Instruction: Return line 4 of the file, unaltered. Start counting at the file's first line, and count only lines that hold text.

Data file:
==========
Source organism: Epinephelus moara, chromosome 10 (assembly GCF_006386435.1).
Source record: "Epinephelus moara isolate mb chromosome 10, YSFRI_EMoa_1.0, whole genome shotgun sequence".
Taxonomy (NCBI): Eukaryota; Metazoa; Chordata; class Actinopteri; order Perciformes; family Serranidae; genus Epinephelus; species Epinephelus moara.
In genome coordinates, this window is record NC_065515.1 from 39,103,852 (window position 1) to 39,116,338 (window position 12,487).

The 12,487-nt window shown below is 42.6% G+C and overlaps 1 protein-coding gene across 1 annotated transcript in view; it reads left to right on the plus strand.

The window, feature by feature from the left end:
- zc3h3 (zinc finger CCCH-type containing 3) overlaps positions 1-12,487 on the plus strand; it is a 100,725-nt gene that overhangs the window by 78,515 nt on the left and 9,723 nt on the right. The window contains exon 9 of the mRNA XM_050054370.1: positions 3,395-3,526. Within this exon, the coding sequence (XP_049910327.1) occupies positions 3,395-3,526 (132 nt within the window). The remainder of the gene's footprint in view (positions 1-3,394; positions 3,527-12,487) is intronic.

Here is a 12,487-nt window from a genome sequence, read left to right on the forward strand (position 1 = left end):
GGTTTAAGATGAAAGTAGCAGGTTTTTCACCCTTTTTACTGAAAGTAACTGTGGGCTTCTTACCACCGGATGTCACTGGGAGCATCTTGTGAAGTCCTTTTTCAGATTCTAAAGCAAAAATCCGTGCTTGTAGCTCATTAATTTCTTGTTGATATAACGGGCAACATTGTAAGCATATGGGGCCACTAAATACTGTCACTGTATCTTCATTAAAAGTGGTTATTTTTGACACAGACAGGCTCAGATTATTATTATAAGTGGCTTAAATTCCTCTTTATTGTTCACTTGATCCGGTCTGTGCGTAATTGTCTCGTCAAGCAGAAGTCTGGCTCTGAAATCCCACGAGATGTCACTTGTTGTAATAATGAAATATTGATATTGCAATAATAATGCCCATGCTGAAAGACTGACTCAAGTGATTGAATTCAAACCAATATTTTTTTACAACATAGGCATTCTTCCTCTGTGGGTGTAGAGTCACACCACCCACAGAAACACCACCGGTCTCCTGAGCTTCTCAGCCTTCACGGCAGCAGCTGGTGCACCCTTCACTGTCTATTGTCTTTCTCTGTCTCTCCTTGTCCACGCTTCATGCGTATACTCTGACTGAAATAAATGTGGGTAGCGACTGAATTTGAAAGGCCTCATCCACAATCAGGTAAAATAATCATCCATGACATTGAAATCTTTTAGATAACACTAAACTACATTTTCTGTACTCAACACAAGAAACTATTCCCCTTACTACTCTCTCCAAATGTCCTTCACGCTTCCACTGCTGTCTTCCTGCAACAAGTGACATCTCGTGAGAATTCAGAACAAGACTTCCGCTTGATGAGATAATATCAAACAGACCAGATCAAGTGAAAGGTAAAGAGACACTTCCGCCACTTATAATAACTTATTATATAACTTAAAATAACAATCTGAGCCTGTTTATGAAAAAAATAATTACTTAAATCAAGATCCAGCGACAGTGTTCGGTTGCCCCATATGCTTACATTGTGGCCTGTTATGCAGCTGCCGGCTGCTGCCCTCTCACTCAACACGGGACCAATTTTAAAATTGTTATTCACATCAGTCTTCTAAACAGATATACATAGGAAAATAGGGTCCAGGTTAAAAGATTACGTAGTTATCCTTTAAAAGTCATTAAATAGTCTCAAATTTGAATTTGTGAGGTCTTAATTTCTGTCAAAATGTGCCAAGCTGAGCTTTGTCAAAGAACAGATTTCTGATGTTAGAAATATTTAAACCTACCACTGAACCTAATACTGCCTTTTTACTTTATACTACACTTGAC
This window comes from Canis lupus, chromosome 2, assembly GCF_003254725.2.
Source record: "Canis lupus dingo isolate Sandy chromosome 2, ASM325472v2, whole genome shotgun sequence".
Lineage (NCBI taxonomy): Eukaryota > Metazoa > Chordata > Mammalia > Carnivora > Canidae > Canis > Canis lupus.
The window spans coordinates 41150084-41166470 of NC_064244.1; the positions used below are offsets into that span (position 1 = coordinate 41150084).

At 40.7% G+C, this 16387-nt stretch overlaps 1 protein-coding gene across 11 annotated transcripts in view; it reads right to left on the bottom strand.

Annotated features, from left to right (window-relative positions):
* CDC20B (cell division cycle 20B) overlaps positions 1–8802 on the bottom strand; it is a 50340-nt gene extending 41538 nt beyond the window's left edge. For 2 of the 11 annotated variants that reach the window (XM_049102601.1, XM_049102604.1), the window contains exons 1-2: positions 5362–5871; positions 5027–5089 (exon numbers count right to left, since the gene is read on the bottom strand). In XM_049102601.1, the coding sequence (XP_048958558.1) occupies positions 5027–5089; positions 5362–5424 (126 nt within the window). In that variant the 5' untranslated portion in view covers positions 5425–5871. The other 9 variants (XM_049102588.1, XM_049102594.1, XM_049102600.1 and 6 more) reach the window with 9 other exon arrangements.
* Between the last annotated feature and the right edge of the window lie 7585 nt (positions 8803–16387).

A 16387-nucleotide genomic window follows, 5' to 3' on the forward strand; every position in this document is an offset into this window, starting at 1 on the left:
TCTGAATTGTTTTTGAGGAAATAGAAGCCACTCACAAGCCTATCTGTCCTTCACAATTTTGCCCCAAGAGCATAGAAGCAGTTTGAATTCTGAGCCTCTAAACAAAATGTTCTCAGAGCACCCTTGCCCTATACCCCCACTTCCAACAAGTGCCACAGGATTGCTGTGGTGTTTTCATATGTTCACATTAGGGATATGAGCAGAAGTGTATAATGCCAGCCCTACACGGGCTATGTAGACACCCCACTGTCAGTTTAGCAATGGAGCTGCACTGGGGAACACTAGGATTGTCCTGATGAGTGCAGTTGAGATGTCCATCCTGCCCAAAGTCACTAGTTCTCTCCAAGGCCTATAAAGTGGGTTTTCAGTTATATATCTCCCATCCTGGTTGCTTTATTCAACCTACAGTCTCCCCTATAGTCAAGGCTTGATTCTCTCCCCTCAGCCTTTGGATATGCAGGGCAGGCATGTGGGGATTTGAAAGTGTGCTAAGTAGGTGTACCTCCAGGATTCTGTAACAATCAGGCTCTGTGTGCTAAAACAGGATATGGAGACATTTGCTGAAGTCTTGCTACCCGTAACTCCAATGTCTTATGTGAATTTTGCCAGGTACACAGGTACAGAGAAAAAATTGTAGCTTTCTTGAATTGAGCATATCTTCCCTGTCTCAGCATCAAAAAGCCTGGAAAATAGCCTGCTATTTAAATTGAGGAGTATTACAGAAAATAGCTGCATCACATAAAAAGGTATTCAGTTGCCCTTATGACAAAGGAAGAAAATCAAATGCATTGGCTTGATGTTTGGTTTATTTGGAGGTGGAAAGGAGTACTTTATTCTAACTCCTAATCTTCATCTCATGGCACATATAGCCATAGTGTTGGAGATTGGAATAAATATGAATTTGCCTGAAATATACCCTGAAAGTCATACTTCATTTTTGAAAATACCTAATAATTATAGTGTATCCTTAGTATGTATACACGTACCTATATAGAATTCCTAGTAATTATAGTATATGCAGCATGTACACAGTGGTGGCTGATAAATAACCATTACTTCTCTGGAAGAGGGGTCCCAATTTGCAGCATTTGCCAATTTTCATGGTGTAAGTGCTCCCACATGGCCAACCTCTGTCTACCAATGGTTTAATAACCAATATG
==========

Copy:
In genome coordinates, this window is record NC_065515.1 from 39,103,852 (window position 1) to 39,116,338 (window position 12,487).